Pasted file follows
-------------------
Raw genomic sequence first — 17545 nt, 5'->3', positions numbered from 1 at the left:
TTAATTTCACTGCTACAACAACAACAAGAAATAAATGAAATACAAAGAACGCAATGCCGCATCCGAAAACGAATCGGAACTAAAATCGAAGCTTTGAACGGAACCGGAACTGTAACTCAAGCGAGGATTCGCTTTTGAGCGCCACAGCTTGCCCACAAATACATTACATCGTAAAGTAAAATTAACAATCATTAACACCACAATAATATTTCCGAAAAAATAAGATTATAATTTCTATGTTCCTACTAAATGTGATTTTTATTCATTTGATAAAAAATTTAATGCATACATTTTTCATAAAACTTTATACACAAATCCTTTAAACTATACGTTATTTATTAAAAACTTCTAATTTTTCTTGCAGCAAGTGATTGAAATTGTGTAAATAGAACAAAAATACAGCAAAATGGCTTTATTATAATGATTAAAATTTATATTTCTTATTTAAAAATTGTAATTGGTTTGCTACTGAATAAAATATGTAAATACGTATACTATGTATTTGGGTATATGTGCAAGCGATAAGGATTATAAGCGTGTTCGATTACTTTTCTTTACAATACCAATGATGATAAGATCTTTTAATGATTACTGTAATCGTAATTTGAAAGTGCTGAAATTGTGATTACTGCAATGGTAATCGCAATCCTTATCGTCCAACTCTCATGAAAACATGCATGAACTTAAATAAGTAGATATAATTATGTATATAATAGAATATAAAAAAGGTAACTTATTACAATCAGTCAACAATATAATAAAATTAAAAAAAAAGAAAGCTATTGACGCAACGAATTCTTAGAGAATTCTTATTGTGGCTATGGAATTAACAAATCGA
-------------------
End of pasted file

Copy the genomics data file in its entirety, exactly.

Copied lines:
Raw genomic sequence first — 17545 nt, 5'->3', positions numbered from 1 at the left:
TTAATTTCACTGCTACAACAACAACAAGAAATAAATGAAATACAAAGAACGCAATGCCGCATCCGAAAACGAATCGGAACTAAAATCGAAGCTTTGAACGGAACCGGAACTGTAACTCAAGCGAGGATTCGCTTTTGAGCGCCACAGCTTGCCCACAAATACATTACATCGTAAAGTAAAATTAACAATCATTAACACCACAATAATATTTCCGAAAAAATAAGATTATAATTTCTATGTTCCTACTAAATGTGATTTTTATTCATTTGATAAAAAATTTAATGCATACATTTTTCATAAAACTTTATACACAAATCCTTTAAACTATACGTTATTTATTAAAAACTTCTAATTTTTCTTGCAGCAAGTGATTGAAATTGTGTAAATAGAACAAAAATACAGCAAAATGGCTTTATTATAATGATTAAAATTTATATTTCTTATTTAAAAATTGTAATTGGTTTGCTACTGAATAAAATATGTAAATACGTATACTATGTATTTGGGTATATGTGCAAGCGATAAGGATTATAAGCGTGTTCGATTACTTTTCTTTACAATACCAATGATGATAAGATCTTTTAATGATTACTGTAATCGTAATTTGAAAGTGCTGAAATTGTGATTACTGCAATGGTAATCGCAATCCTTATCGTCCAACTCTCATGAAAACATGCATGAACTTAAATAAGTAGATATAATTATGTATATAATAGAATATAAAAAAGGTAACTTATTACAATCAGTCAACAATATAATAAAATTAAAAAAAAAGAAAGCTATTGACGCAACGAATTCTTAGAGAATTCTTATTGTGGCTATGGAATTAACAAATCGA